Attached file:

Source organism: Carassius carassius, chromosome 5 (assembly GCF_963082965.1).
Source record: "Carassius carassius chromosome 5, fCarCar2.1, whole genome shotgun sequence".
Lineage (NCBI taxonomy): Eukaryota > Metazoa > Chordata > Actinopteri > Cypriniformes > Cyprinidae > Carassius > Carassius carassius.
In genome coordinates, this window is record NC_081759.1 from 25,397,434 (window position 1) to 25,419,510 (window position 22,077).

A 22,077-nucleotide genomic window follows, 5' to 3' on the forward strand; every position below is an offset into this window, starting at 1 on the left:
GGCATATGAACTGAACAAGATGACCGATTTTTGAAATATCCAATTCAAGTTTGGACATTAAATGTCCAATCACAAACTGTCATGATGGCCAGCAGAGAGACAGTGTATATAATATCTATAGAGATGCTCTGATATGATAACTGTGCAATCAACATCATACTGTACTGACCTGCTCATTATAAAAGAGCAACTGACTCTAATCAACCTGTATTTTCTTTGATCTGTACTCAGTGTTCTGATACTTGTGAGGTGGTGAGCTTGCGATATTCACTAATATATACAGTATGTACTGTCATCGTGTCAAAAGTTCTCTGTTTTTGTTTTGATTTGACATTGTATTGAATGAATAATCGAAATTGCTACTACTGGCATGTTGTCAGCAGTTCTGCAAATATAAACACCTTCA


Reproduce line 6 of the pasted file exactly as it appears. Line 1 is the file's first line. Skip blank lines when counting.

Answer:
GGCATATGAACTGAACAAGATGACCGATTTTTGAAATATCCAATTCAAGTTTGGACATTAAATGTCCAATCACAAACTGTCATGATGGCCAGCAGAGAGACAGTGTATATAATATCTATAGAGATGCTCTGATATGATAACTGTGCAATCAACATCATACTGTACTGACCTGCTCATTATAAAAGAGCAACTGACTCTAATCAACCTGTATTTTCTTTGATCTGTACTCAGTGTTCTGATACTTGTGAGGTGGTGAGCTTGCGATATTCACTAATATATACAGTATGTACTGTCATCGTGTCAAAAGTTCTCTGTTTTTGTTTTGATTTGACATTGTATTGAATGAATAATCGAAATTGCTACTACTGGCATGTTGTCAGCAGTTCTGCAAATATAAACACCTTCA